As the mutually adoring spouses Alcyone and Ceyx, actors Katie Atkinson and Michael Kevin Darnall wade through the pool, then climb out of it, their entwining bodies suggesting the characters’ transformation into a pair of birds. As the incestuous lovers Cinyras and Myrrha, performers Matthew Pauli and Megan Dominy embrace while up to their waists in H2O. As the famished Erysichthon, Pauli snuggles up to the pool edge and, laboriously propping his foot on dry land, positions a knife and fork as if he’s about to dine on his own flesh.
Such images can look pretty snazzy, especially when flushed with Guban’s dramatic, highly colored lighting. And Kendra Rai’s costumes, which range stylistically from Grecian-style tunics to a black-and-gold tracksuit for Midas (Keith E. Irby) to shapeless black shrouds for underworld wraiths, are bold without being flashy. The visuals, in short, match the relaxed power of Zimmerman’s now-colloquial, now-lyrical, humor-peppered language; and some of the acting complements this dynamic. Pauli does a fine job with his roles; and Jefferson Farber is divertingly petulant as Phaeton, who floats in the pool on an inflatable ring while griping to his therapist (Misty Demory).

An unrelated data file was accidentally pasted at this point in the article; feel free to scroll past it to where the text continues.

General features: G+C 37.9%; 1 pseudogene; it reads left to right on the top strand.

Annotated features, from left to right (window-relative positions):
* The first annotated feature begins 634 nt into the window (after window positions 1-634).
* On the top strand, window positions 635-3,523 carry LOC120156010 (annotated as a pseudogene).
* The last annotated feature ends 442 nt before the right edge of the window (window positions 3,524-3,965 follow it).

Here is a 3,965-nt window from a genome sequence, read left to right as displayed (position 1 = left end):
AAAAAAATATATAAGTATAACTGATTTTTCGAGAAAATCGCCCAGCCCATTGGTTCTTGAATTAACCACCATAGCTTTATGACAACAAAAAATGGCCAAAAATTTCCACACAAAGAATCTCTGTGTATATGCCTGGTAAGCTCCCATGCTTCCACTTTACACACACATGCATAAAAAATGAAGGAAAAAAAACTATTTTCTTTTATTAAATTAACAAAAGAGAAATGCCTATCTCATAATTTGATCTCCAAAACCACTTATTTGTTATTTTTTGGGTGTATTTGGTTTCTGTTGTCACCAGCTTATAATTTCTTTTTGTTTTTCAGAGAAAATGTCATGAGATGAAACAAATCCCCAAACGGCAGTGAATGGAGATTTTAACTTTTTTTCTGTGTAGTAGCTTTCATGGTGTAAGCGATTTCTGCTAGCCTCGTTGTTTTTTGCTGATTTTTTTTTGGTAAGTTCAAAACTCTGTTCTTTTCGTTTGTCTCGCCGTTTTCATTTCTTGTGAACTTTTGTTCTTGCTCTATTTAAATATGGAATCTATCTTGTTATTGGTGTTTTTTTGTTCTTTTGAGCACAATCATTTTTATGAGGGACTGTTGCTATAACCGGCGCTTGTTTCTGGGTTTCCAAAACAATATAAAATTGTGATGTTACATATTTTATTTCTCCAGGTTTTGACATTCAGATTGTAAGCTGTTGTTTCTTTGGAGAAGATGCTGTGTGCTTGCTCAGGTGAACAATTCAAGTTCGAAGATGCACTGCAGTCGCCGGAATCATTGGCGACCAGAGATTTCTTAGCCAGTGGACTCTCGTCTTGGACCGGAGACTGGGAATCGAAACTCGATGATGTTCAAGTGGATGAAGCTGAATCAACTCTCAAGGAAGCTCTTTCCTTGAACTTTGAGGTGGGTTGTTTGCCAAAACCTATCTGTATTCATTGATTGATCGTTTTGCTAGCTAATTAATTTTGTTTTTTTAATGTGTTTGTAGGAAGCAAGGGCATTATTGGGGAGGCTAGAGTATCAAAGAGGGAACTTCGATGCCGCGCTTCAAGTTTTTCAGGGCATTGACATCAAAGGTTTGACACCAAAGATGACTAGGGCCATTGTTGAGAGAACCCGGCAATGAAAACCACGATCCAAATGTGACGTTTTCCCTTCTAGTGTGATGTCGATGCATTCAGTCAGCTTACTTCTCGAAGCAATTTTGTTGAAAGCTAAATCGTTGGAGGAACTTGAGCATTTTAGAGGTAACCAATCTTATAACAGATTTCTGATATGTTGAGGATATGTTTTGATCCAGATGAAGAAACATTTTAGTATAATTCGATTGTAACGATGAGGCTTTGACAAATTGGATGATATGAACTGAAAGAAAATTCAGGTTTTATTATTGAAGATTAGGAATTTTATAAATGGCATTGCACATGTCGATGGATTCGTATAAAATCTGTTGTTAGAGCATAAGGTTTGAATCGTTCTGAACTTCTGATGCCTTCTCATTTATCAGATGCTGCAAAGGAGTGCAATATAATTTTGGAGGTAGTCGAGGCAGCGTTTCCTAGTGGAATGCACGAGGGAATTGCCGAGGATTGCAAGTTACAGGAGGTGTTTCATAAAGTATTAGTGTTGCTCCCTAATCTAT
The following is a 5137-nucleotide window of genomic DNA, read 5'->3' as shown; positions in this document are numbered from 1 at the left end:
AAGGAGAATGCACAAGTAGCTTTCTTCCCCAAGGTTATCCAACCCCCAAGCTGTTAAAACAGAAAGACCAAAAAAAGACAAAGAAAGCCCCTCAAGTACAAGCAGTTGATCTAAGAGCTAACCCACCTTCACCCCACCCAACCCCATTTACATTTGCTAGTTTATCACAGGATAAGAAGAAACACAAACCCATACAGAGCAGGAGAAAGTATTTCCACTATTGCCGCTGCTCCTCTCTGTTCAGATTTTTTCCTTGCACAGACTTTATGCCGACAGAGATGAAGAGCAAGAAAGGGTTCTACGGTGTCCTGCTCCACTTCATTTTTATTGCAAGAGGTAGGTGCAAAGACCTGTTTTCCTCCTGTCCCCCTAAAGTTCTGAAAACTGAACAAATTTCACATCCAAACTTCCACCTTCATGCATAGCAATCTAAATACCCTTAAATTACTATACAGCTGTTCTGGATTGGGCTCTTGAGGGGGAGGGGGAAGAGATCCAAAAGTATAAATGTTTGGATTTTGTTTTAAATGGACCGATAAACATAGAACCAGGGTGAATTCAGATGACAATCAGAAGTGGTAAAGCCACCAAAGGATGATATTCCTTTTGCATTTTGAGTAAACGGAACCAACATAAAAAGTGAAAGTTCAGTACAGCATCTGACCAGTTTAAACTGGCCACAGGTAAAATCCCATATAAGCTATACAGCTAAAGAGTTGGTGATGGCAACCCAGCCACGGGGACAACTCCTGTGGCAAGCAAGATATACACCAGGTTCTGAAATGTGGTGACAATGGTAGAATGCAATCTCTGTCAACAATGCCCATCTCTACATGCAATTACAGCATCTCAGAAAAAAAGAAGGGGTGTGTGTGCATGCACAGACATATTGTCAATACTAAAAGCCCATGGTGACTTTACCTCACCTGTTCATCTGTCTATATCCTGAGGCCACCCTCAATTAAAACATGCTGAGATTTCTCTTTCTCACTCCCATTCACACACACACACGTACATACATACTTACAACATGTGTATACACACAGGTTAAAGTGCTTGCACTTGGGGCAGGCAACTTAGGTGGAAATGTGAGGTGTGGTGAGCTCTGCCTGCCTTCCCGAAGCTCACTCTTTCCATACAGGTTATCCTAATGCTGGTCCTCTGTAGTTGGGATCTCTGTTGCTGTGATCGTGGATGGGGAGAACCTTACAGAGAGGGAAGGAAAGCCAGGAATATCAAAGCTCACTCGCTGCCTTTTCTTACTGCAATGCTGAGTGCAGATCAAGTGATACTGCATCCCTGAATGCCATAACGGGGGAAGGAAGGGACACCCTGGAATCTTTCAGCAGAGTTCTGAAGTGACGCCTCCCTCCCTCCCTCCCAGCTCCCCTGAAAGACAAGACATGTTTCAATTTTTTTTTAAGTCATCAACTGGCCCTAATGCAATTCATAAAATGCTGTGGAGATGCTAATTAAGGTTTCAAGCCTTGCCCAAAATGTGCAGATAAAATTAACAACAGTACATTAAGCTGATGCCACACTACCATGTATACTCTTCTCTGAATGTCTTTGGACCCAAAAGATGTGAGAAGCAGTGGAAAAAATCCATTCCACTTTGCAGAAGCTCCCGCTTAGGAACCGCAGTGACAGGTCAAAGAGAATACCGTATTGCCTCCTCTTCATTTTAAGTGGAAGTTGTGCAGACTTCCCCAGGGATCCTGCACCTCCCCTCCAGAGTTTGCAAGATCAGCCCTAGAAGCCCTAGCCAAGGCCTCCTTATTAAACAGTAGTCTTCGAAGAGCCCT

But other performers overdo the hamming. For instance, flitting around the stage with little squeals as the horticulture-loving nymph Pomona, Atkinson becomes annoyingly cartoonish; Ashley Ivey layers on too much shtick as Pomona’s shape-shifting suitor Vertumnus (briefly seen acting lovey-lovey with a cane); and the kooky preening of Farber’s Hermes and Darnall’s Zeus hampers a potentially moving anecdote about the gods’ visit to Earth.
The pool can be a problematic performer, too, because of the intimacy of the Source space. Sitting so close to the water, you can find yourself concentrating on waves, or on actor-balance and breath-holding issues, rather than the overall storytelling. And the splashing and dripping sounds can be loud and distracting, occasionally even conspiring with the moody, percussion-heavy music, performed by composer Tom Teasley, to muddy the actors’ words.
You can only admire the energy Stockman and her colleagues have invested in making the pool work as well as it does. And it stands to reason that “Metamorphoses” would appeal to Constellation, which has demonstrated a taste for the epic in shows like “The Ramayana” and Zimmerman’s “The Arabian Nights.” (Arena Stage is scheduled to present Lookingglass Theater Company’s “Metamorphoses,” directed by Zimmerman, in 2013.)